Phillips says they’ll demolish it for a few more thousand and then build four to eight slot homes for another $500,000 total, which puts the builder into about $1,000,000 in debt.
The genius, on their part, is they sell each slot home for the $500,000 price of the original home, Phillips said.
Because they’re built vertically slot homes typically have a similar square footage to a normal home. When you do the math, a realtor could make out with $3,000,000 in profit if all the homes sell.
The only problem for those who live around them is the out-of-touch look they portray.
“This doesn't look like Denver,” Christine Franck, a researcher at CU Denver who began researching slot homes after she moved to Denver in 2012 because of how they looked, said. “Large blank facades that are unarticulated, that don't have openings; they produce a fear response in people. It creates a real anxiety.”
Here's an example: in 2011, a study by environmental psychologist Colin Ellard found that when strangers were placed in front of a what was deemed a boring building in NYC they had a harder time connecting with one another than when they were placed in an active streetscape full of restaurants and playgrounds.
“We’re not building buildings that are good for our public realm,” Franck said.
And the city of Denver agrees.
Last year, the Department of Community Planning and Development created a slot home task force, which has been discussing ways to improve slot homes so they’re more integrated into the neighborhoods in which they’re built.
“It's got to be practical,” Planning Director Brad Buchanan said. “We've got to be able to have the staff resources to accomplish it, but we are absolutely moving in that direction. It's critically important.”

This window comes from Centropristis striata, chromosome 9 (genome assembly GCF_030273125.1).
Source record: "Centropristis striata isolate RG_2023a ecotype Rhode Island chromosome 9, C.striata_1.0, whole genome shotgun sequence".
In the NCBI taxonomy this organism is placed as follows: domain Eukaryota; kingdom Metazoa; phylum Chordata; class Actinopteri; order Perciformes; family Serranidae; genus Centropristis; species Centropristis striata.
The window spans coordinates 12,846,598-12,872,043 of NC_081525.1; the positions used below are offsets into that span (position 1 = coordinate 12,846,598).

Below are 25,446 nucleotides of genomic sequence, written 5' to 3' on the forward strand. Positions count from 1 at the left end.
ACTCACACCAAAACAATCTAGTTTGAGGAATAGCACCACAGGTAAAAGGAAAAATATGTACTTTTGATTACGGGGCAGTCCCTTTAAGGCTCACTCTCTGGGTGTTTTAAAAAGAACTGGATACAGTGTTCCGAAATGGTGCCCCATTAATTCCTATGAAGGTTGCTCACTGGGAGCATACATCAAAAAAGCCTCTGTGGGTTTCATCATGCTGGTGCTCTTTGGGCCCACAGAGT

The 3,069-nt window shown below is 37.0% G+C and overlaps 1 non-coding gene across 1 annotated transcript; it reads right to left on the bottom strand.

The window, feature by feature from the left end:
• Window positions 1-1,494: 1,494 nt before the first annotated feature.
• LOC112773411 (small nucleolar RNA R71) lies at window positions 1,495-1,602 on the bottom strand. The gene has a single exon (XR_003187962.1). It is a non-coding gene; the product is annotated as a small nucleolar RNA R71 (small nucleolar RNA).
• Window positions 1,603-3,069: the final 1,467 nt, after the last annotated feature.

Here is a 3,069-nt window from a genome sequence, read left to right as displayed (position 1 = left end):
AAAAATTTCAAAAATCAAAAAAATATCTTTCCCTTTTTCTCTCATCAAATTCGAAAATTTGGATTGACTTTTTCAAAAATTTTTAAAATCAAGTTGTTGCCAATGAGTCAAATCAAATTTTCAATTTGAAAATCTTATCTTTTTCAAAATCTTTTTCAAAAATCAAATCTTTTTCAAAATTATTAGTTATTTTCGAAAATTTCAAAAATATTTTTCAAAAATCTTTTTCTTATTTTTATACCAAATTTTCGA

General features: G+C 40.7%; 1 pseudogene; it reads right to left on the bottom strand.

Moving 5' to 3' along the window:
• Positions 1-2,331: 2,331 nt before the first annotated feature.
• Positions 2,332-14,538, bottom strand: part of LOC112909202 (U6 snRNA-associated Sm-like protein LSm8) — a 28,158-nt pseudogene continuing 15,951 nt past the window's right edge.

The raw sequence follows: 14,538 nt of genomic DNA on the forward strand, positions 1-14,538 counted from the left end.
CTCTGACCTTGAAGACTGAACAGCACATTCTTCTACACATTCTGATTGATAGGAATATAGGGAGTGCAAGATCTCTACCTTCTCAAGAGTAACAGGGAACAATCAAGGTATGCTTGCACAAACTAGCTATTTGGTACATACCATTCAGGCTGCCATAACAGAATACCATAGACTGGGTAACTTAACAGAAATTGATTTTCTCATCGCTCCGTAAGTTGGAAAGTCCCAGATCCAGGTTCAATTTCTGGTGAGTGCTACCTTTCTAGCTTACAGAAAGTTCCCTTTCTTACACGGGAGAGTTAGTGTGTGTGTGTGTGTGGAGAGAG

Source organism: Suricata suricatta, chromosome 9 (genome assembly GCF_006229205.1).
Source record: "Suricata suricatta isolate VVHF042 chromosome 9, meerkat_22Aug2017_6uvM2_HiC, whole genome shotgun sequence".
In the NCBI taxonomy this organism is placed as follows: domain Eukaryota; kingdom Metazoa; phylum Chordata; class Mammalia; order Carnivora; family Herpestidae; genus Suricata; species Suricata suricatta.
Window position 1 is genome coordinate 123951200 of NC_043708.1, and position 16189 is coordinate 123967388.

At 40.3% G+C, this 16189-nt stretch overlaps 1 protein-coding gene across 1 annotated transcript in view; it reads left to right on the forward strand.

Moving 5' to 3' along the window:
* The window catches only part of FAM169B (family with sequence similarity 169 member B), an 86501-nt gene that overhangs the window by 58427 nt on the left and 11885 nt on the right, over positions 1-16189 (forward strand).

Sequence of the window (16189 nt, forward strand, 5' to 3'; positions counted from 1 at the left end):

The task force hasn’t created any concrete guidelines yet, but they’ve discussed amending ordinances so slot homes interact with streets more through windows and porches.
They’ve also considered expanding the city’s design review process.
Currently, only about 15 percent of buildings in Denver goes through design reviews because they are in historic districts that have strict development and construction standards, according to the Department of Community Planning and Development. The city doesn’t have a blanket code that requires new buildings to be built in a certain way. It’s why slot homes can sometimes have that “out there” look.
“[Slot homes] can change the experience of a block someone has lived on their entire life,” Buchanan said.
Denver is taking its thinking towards slot homes and applying it to its new master plan known as ‘Denveright.’
The plan would make Denver the first major city in the United States to approach planning as a comprehensive process, where different areas play off of one another, instead of a bunch of little plans rolled into one.
The city says it hopes to finish its ‘Denveright’ plan by the middle of 2018.